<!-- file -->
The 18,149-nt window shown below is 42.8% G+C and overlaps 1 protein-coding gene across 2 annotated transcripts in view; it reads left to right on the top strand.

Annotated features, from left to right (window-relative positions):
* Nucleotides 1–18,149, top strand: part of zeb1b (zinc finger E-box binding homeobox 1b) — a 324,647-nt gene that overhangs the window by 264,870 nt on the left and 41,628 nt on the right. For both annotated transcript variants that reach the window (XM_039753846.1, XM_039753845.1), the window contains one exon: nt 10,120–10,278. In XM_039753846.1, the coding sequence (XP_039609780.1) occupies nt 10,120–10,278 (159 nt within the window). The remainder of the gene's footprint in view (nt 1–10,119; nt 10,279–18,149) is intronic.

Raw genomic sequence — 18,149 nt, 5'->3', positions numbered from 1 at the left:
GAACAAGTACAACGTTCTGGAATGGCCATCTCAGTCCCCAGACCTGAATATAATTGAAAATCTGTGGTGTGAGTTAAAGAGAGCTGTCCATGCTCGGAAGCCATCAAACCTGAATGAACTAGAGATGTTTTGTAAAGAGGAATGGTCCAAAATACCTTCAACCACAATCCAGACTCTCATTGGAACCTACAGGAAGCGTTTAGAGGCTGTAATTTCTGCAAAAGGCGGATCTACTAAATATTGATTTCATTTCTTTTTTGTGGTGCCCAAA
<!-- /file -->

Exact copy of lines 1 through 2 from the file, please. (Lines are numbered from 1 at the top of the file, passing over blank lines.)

The 18,149-nt window shown below is 42.8% G+C and overlaps 1 protein-coding gene across 2 annotated transcripts in view; it reads left to right on the top strand.

Annotated features, from left to right (window-relative positions):